Union St. Historic Neighborhood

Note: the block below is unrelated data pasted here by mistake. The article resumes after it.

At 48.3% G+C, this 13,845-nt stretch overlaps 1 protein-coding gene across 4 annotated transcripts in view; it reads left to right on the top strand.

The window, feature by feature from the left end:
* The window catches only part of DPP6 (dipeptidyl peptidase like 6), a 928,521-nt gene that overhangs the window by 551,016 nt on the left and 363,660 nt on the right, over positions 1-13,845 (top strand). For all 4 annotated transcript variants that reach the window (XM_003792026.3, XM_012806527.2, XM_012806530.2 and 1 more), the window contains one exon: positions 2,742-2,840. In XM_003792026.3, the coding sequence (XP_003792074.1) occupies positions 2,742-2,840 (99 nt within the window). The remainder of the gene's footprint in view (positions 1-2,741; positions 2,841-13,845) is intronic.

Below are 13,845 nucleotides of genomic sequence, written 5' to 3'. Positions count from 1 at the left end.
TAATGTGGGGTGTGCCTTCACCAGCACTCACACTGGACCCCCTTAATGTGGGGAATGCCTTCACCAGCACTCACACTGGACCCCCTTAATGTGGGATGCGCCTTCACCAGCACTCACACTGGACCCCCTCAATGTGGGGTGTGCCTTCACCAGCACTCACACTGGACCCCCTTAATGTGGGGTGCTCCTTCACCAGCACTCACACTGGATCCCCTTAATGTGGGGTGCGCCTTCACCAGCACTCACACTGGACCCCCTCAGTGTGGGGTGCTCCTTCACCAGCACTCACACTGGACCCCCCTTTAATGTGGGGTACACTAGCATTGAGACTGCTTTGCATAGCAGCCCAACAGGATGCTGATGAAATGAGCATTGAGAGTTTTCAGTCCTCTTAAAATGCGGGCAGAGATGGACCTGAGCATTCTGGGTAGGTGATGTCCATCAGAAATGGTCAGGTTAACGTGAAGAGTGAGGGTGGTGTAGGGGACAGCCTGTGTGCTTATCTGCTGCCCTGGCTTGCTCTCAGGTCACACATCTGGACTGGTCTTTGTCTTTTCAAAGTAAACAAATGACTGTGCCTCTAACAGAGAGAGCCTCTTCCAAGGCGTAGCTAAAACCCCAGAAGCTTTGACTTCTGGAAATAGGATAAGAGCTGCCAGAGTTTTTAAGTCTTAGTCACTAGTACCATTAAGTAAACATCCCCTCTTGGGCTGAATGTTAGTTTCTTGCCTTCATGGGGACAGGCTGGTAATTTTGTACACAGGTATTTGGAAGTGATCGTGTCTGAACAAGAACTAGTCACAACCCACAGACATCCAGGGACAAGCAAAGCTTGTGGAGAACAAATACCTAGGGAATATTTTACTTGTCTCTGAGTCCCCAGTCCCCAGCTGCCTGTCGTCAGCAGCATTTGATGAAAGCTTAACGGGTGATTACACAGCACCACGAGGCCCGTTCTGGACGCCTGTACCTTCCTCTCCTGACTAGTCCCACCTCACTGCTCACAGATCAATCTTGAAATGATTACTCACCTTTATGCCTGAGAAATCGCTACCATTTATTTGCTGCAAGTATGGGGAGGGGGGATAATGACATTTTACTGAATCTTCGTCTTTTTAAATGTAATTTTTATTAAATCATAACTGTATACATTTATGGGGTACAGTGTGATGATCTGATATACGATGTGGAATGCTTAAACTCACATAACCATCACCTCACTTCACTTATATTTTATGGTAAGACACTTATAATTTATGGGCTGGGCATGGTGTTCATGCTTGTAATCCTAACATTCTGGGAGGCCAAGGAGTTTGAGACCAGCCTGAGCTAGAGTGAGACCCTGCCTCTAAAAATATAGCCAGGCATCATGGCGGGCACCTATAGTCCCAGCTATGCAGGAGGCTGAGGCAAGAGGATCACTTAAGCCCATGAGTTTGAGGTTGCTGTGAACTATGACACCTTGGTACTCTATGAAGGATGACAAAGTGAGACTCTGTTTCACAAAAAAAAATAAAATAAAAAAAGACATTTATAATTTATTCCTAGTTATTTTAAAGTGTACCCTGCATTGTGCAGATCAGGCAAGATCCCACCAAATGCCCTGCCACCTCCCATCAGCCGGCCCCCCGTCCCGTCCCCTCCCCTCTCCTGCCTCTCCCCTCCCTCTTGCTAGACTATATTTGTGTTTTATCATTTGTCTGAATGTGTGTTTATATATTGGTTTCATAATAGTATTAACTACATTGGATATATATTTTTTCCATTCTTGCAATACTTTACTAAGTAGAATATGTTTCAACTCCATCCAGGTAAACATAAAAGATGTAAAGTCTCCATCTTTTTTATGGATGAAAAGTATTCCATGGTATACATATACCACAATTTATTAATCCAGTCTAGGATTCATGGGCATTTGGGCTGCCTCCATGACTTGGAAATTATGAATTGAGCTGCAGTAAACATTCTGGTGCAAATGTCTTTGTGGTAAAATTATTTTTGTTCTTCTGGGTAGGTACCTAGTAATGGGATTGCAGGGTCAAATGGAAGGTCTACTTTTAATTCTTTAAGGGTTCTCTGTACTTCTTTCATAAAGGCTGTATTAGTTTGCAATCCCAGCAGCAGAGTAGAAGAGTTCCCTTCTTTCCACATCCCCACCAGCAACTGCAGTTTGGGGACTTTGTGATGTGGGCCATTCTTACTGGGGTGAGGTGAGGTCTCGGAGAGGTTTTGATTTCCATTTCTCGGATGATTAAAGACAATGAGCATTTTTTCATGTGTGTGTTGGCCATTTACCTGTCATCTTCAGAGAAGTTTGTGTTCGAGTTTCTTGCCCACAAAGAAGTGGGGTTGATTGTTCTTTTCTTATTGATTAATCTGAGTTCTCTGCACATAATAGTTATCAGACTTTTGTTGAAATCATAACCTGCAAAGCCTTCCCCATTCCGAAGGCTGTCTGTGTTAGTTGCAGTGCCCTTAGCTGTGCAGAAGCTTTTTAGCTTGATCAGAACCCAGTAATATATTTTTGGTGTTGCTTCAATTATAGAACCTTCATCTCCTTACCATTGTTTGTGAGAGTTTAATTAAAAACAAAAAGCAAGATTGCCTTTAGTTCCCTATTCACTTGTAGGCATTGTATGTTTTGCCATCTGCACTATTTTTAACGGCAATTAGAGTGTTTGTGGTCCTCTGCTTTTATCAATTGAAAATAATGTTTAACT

In many ways, the city’s oldest neighborhood follows the meandering history of Poughkeepsie itself. Starting as a mere footpath that connected the early hilltop settlement to the Union Store on the riverbank, this major artery was officially designated a road back in 1767. Originally called Union Store Road, it’s considered the very first in the city. Houses erected along it formed the backbone of the neighborhood during the 19th century as waves of immigrants established working-class lives here. Many of the German, Polish, Irish, and Italian families have remained in the area for generations. Unpretentious homes built side-by-side on narrow lots created a strong visual identity and sense of community that served the district well when challenged by aggressive urban renewal efforts in the mid 20th century. Influenced by the planning philosophies of the day, large swaths of Poughkeepsie were completely razed including entire neighborhoods that flanked the district. The residents of Union Street, determined to stop the bulldozers, successfully advocated for its preservation. In 1971, an 8-block section was listed on the National Register of Historic Places. Today, an eclectic mix of arts, business and residences reveal the dynamic potential of conservation. The district’s historic building facades and tree-lined streets not only create an oasis amid a bustling, transformed city, but speak to the power of community activism and identity.


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